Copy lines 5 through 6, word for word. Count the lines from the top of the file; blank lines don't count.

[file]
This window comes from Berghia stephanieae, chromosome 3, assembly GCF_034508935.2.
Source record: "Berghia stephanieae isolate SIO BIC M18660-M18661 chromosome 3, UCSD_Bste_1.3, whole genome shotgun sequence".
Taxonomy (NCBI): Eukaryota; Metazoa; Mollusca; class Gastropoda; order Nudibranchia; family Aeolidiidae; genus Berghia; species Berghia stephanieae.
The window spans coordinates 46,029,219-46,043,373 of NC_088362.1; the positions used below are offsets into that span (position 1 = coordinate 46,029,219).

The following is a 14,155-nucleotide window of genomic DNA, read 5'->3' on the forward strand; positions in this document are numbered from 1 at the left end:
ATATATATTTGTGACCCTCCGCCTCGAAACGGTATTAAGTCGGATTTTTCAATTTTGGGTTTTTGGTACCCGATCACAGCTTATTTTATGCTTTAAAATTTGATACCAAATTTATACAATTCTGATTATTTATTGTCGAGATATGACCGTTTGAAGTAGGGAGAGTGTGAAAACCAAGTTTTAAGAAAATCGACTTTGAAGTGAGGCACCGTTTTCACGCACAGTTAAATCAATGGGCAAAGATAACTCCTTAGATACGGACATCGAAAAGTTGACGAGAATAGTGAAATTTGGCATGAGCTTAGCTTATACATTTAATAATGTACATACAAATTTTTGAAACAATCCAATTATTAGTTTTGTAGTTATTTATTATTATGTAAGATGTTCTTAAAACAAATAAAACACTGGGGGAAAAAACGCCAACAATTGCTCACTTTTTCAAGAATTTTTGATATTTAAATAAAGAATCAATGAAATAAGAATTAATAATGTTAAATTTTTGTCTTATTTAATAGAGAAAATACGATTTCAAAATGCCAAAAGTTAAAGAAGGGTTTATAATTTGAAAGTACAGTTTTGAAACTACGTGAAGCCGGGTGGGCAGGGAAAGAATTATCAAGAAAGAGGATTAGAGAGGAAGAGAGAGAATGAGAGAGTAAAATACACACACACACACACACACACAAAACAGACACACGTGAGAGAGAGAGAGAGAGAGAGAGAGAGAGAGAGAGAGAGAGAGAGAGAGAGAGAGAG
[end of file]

The following is a 14,155-nucleotide window of genomic DNA, read 5'->3' on the forward strand; positions in this document are numbered from 1 at the left end:
ATATATATTTGTGACCCTCCGCCTCGAAACGGTATTAAGTCGGATTTTTCAATTTTGGGTTTTTGGTACCCGATCACAGCTTATTTTATGCTTTAAAATTTGATACCAAATTTATACAATTCTGATTATTTATTGTCGAGATATGACCGTTTGAAGTAGGGAGAGTGTGAAAACCAAGTTTTAAGAAAATCGACTTTGAAGTGAGGCACCGTTTTCACGCACAGTTAAATCAATGGGCAAAGATAACTCCTTAGATACGGACATCGAAAAGTTGACGAGAATAGTGAAATTTGGCATGAGCTTAGCTTATACATTTAATAATGTACATACAAATTTTTGAAACAATCCAATTATTAGTTTTGTAGTTATTTATTATTATGTAAGATGTTCTTAAAACAAATAAAACACTGGGGGAAAAAACGCCAACAATTGCTCACTTTTTCAAGAATTTTTGATATTTAAATAAAGAATCAATGAAATAAGAATTAATAATGTTAAATTTTTGTCTTATTTAATAGAGAAAATACGATTTCAAAATGCCAAAAGTTAAAGAAGGGTTTATAATTTGAAAGTACAGTTTTGAAACTACGTGAAGCCGGGTGGGCAGGGAAAGAATTATCAAGAAAGAGGATTAGAGAGGAAGAGAGAGAATGAGAGAGTAAAATACACACACACACACACACACACAAAACAGACACACGTGAGAGAGAGAGAGAGAGAGAGAGAGAGAGAGAGAGAGAGAGAGAGAGAGAGAGAGAG